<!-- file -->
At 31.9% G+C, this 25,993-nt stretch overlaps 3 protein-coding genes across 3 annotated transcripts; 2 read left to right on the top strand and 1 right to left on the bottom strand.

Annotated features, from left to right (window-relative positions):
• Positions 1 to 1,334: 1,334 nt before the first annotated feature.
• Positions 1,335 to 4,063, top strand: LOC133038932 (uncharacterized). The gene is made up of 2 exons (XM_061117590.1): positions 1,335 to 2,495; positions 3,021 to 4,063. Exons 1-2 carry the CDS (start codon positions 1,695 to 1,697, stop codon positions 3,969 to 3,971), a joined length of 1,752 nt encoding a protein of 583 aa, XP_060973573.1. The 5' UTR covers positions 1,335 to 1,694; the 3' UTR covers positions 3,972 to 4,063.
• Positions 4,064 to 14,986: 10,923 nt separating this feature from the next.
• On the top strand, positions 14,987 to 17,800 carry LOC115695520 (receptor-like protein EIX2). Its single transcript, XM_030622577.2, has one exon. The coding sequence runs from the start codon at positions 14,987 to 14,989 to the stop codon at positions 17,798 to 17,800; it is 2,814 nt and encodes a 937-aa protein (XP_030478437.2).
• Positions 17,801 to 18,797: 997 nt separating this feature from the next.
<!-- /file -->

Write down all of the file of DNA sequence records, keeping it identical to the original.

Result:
At 31.9% G+C, this 25,993-nt stretch overlaps 3 protein-coding genes across 3 annotated transcripts; 2 read left to right on the top strand and 1 right to left on the bottom strand.

Annotated features, from left to right (window-relative positions):
• Positions 1 to 1,334: 1,334 nt before the first annotated feature.
• Positions 1,335 to 4,063, top strand: LOC133038932 (uncharacterized). The gene is made up of 2 exons (XM_061117590.1): positions 1,335 to 2,495; positions 3,021 to 4,063. Exons 1-2 carry the CDS (start codon positions 1,695 to 1,697, stop codon positions 3,969 to 3,971), a joined length of 1,752 nt encoding a protein of 583 aa, XP_060973573.1. The 5' UTR covers positions 1,335 to 1,694; the 3' UTR covers positions 3,972 to 4,063.
• Positions 4,064 to 14,986: 10,923 nt separating this feature from the next.
• On the top strand, positions 14,987 to 17,800 carry LOC115695520 (receptor-like protein EIX2). Its single transcript, XM_030622577.2, has one exon. The coding sequence runs from the start codon at positions 14,987 to 14,989 to the stop codon at positions 17,798 to 17,800; it is 2,814 nt and encodes a 937-aa protein (XP_030478437.2).
• Positions 17,801 to 18,797: 997 nt separating this feature from the next.